The submerged metal parts, during the electrophoresis, are positively, charged, the paint particles are negatively charged.
This is done by applying synthetic resin varnish, either as a layer or by electrostatic spray.
Triple layer painting
The entire coating is applied to the car-body through phosphating and undercoating by dipping, filling through electrostatic spraying and top-coating.
The metal parts to be painted are clamped to a DC current source. The other pole charges the varnish particles which are floating in an electrolyte solution and are attracted to the metal attached to the opposite pole. The metal is thereby, evenly and completely coated.
Like in the electrophoresis, the electric charges here, play an important role. They make an thin, even paint coating possible.
It is, as a rule, sprayed on directly before the top-coat and allows an even surface without pores or grooves.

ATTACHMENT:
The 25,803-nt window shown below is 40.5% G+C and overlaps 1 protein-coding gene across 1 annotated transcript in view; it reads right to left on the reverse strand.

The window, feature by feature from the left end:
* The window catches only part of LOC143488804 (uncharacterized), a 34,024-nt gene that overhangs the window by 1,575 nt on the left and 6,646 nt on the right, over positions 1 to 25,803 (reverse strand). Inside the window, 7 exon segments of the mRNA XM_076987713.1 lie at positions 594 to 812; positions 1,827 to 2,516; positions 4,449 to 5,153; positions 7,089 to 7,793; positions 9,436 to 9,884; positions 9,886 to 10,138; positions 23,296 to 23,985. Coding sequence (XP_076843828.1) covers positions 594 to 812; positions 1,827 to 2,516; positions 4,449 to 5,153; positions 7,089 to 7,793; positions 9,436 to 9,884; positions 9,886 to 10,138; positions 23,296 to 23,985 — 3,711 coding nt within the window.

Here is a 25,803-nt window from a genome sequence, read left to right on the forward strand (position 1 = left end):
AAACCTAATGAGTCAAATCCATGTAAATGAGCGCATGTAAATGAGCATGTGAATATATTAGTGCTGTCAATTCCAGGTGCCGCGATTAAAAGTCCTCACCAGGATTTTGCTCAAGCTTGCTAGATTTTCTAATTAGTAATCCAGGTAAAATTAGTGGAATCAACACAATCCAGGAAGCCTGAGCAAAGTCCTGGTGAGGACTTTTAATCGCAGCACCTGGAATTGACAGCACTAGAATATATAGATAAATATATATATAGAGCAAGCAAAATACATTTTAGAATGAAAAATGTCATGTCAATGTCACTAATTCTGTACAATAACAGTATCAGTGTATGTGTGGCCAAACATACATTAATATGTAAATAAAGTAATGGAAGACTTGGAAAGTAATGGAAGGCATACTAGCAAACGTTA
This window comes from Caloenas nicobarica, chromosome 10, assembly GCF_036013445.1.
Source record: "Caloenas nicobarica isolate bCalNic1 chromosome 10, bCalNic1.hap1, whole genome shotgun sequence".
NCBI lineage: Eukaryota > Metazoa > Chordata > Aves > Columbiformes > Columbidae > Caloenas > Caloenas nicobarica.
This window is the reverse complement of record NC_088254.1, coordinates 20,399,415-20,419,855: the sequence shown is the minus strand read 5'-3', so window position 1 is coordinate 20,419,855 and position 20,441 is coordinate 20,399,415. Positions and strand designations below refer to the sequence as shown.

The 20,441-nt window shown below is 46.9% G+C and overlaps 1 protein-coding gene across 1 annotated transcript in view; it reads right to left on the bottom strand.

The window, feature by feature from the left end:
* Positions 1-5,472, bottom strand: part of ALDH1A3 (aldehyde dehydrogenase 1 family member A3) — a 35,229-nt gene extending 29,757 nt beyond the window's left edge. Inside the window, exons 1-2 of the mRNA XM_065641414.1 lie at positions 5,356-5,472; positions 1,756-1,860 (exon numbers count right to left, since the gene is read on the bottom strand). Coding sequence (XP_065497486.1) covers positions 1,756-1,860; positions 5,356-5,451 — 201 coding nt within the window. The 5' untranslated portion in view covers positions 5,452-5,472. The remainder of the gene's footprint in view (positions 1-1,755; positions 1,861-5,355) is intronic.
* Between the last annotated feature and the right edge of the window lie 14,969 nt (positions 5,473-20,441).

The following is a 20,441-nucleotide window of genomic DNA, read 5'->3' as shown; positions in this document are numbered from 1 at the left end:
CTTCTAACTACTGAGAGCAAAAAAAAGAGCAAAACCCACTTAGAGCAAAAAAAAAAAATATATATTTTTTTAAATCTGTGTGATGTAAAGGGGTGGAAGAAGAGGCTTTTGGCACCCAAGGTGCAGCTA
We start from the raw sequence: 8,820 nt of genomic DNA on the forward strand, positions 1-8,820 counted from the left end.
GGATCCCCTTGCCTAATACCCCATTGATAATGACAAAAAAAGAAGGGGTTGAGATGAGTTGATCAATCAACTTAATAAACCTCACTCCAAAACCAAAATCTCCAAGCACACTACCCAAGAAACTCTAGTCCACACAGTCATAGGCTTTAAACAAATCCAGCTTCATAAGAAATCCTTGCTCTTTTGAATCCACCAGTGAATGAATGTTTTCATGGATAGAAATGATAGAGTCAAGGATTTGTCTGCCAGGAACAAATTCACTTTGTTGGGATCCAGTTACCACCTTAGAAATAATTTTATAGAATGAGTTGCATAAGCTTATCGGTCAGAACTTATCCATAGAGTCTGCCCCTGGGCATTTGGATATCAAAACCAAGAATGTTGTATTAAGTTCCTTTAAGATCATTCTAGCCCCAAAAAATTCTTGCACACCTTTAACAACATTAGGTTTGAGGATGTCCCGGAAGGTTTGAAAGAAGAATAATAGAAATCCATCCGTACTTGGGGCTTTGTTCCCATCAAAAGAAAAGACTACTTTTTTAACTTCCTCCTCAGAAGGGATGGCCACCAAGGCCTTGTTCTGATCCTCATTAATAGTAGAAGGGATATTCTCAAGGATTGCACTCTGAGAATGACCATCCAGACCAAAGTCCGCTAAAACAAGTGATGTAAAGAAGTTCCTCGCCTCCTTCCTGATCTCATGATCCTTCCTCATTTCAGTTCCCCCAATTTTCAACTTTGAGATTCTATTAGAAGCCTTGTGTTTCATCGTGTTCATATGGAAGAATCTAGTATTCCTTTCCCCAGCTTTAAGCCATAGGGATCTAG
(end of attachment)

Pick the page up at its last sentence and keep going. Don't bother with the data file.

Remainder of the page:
The submerged metal parts become negative during the electrophoresis, the paint particles are positively charged.
Synthetic resin varnish
Mostly it it named after the binding agent. One example would be, acrylic varnish with the binding agent acrylic resin, which hardens through the evaporation of the solvent. It is important that these varnishes can be disolved, if needs be, through the application of suitable solubles.
This is a filler which has the approximate colour shade of the top-coat.
Water soluble paint
This is a synthetic resin varnish, which hardens through the evaporation of the water used as a solvent.